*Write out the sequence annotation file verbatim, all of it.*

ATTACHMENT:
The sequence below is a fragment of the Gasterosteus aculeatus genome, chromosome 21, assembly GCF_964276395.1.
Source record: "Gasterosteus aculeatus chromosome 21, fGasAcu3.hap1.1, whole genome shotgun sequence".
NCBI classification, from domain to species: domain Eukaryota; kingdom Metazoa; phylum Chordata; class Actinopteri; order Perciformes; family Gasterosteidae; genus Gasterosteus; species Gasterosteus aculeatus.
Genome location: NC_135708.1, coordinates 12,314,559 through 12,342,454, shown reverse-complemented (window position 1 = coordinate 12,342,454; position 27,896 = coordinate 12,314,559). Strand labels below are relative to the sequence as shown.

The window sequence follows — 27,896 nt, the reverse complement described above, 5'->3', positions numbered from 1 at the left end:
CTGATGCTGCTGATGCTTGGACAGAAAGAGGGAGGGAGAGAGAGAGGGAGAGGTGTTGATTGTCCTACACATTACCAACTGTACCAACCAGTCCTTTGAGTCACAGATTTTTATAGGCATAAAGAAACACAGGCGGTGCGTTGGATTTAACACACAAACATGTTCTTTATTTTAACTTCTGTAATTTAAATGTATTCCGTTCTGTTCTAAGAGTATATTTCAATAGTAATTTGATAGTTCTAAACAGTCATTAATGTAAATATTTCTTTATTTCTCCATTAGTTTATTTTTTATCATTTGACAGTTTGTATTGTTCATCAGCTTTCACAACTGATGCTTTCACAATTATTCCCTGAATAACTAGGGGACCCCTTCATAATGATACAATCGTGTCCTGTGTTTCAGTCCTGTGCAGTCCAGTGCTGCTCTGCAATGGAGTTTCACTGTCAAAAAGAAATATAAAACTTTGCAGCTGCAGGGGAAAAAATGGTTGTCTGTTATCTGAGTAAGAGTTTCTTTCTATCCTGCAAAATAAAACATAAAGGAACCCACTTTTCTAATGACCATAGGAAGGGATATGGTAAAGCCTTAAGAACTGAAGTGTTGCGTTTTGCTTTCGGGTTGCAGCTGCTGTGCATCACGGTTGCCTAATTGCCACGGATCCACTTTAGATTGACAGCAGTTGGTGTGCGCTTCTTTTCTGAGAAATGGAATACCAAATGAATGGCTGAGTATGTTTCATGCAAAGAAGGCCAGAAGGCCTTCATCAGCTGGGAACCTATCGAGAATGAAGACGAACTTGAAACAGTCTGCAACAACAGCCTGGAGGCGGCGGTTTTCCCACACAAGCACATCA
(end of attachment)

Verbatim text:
The sequence below is a fragment of the Gasterosteus aculeatus genome, chromosome 21, assembly GCF_964276395.1.
Source record: "Gasterosteus aculeatus chromosome 21, fGasAcu3.hap1.1, whole genome shotgun sequence".
NCBI classification, from domain to species: domain Eukaryota; kingdom Metazoa; phylum Chordata; class Actinopteri; order Perciformes; family Gasterosteidae; genus Gasterosteus; species Gasterosteus aculeatus.
Genome location: NC_135708.1, coordinates 12,314,559 through 12,342,454, shown reverse-complemented (window position 1 = coordinate 12,342,454; position 27,896 = coordinate 12,314,559). Strand labels below are relative to the sequence as shown.

The window sequence follows — 27,896 nt, the reverse complement described above, 5'->3', positions numbered from 1 at the left end:
CTGATGCTGCTGATGCTTGGACAGAAAGAGGGAGGGAGAGAGAGAGGGAGAGGTGTTGATTGTCCTACACATTACCAACTGTACCAACCAGTCCTTTGAGTCACAGATTTTTATAGGCATAAAGAAACACAGGCGGTGCGTTGGATTTAACACACAAACATGTTCTTTATTTTAACTTCTGTAATTTAAATGTATTCCGTTCTGTTCTAAGAGTATATTTCAATAGTAATTTGATAGTTCTAAACAGTCATTAATGTAAATATTTCTTTATTTCTCCATTAGTTTATTTTTTATCATTTGACAGTTTGTATTGTTCATCAGCTTTCACAACTGATGCTTTCACAATTATTCCCTGAATAACTAGGGGACCCCTTCATAATGATACAATCGTGTCCTGTGTTTCAGTCCTGTGCAGTCCAGTGCTGCTCTGCAATGGAGTTTCACTGTCAAAAAGAAATATAAAACTTTGCAGCTGCAGGGGAAAAAATGGTTGTCTGTTATCTGAGTAAGAGTTTCTTTCTATCCTGCAAAATAAAACATAAAGGAACCCACTTTTCTAATGACCATAGGAAGGGATATGGTAAAGCCTTAAGAACTGAAGTGTTGCGTTTTGCTTTCGGGTTGCAGCTGCTGTGCATCACGGTTGCCTAATTGCCACGGATCCACTTTAGATTGACAGCAGTTGGTGTGCGCTTCTTTTCTGAGAAATGGAATACCAAATGAATGGCTGAGTATGTTTCATGCAAAGAAGGCCAGAAGGCCTTCATCAGCTGGGAACCTATCGAGAATGAAGACGAACTTGAAACAGTCTGCAACAACAGCCTGGAGGCGGCGGTTTTCCCACACAAGCACATCA